I reiterate my unreserved condemnation of the violence perpetrated against civilians that has characterised the Syrian conflict to date. The brutal repression of dissent by the Assad regime, which has included use of chemical weapons and other barbarous tactics, has cost the lives of over 400,000 people. It has led to a situation in which more than 13 million people are in need of humanitarian assistance, over 6.6 million people are displaced inside Syria alone, and a further 5.6 million people have fled to neighbouring countries and the wider region. The recent increase in violence, in particular the vicious siege of Eastern Ghouta, underscores the extent to which an end to the violence is urgently needed in order to relieve the suffering of the Syrian people.
Ireland has consistently supported EU sanctions targeting the regime and its supporters, and will continue to do so as long as the situation on the ground justifies these measures. The relevant working groups in Brussels keep the impact of sanctions under review and propose options to address any unintended negative impacts where they are identified. For example, in 2016 the EU amended the Syria sanctions regime to make it easier for NGOs operating in Syria to buy fuel. In 2017, EU Member States including Ireland consulted with NGOs to identify any further difficulties they were experiencing in carrying out humanitarian work in Syria that may have been linked to the sanctions. Based on the feedback of the NGOs, the European Commission published a Frequently Asked Questions document to clarify certain provisions of the sanctions identified as unclear by NGOs, as well as the humanitarian exemptions and derogations. I am not aware of any report specifically having been prepared on the issue raised by the Deputy in the early months of this year.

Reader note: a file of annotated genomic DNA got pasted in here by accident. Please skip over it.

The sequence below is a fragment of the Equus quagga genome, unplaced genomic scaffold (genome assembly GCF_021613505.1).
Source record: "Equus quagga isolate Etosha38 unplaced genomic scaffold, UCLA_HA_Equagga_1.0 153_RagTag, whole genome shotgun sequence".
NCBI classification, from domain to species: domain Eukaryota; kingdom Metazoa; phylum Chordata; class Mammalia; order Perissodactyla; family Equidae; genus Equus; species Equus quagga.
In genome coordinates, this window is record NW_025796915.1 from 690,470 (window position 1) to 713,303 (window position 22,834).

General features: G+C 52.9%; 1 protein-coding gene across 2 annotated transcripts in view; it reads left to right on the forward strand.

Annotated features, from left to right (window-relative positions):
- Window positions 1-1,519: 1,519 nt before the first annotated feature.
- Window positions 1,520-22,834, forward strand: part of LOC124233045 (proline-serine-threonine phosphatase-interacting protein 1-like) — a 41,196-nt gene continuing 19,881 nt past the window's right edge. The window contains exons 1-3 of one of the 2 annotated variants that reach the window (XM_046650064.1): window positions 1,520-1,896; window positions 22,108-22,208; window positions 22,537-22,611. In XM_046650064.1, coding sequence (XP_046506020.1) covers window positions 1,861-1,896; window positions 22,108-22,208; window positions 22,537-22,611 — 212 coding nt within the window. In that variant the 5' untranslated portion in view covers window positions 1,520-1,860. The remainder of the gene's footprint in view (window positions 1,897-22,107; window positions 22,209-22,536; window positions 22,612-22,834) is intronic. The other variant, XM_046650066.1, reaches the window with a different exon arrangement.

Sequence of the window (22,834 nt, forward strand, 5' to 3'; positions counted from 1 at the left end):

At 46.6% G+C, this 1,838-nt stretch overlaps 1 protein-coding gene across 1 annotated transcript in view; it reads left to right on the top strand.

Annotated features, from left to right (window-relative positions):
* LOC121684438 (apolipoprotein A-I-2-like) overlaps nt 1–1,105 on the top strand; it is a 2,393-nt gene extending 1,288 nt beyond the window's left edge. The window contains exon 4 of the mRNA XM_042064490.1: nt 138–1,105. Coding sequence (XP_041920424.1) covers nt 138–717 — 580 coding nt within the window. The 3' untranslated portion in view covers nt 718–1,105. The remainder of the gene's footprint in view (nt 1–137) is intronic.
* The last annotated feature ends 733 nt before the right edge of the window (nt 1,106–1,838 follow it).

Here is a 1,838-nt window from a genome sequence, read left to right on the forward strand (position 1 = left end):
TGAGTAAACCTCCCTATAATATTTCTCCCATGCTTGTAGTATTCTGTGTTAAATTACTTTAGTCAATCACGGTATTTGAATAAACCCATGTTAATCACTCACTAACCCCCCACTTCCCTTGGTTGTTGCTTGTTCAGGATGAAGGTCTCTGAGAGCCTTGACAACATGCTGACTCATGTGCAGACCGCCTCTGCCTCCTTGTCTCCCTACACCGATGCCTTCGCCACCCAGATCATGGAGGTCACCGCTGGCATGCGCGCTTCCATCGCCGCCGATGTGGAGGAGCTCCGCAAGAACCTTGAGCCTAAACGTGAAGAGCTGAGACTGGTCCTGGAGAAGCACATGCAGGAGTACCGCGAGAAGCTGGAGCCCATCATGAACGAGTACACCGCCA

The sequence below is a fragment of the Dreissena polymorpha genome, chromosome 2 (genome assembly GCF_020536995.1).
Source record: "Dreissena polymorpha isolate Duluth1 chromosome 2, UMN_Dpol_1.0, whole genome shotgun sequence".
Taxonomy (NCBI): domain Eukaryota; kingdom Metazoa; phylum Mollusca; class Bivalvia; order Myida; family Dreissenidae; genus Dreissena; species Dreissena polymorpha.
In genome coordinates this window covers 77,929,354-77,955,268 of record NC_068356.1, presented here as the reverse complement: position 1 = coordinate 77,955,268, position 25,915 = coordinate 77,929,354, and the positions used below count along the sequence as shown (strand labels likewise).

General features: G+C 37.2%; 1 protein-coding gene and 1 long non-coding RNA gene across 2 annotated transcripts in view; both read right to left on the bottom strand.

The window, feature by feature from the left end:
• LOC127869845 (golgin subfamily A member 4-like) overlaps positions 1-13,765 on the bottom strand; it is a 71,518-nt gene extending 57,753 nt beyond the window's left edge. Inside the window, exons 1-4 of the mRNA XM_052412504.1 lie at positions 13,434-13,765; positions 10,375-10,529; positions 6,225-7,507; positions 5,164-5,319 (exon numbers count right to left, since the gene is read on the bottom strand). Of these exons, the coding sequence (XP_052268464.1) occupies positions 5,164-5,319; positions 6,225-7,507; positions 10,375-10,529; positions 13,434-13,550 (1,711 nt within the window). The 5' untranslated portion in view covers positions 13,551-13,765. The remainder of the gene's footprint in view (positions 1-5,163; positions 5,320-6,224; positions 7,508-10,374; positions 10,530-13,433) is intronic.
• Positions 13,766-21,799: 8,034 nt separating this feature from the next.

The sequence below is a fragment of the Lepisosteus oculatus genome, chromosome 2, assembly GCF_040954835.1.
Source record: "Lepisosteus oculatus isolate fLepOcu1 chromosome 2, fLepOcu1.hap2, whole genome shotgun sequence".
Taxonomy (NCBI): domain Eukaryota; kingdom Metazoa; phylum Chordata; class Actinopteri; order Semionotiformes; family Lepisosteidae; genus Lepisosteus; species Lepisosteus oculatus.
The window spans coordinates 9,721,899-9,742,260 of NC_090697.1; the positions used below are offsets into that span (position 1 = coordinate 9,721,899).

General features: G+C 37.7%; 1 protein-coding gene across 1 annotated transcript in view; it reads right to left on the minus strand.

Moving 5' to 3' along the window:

In April, EU Member States reviewed best practice guidelines on humanitarian exemptions, with a view to facilitating the work of NGOs responding to humanitarian crises, including the crisis in Syria. It is welcome that there is work going on to implement the findings of previous reviews. I can assure the Deputy that officials from my Department will continue to follow these discussions closely.
Ireland is a strong and consistent donor to the Syria crisis, and our funding supports those in need inside Syria as well as Syrian refugees and vulnerable host communities in the region. Last month, Ireland pledged €25 million in humanitarian support for 2018 - maintaining the same level of assistance as provided last year. This brings Ireland’s support since 2012 to over €109 million – our largest ever response to a single crisis.
Through its annual contributions to EU Institutions, Ireland also supports the EU’s humanitarian response in Syria. The EU and its member states are the single largest donor to the Syria crisis, having mobilised over €10.6 billion in humanitarian, stabilisation and resilience assistance since 2012. We will continue to work with our EU and UN partners to ensure that this humanitarian assistance reaches those in need in a timely and effective manner.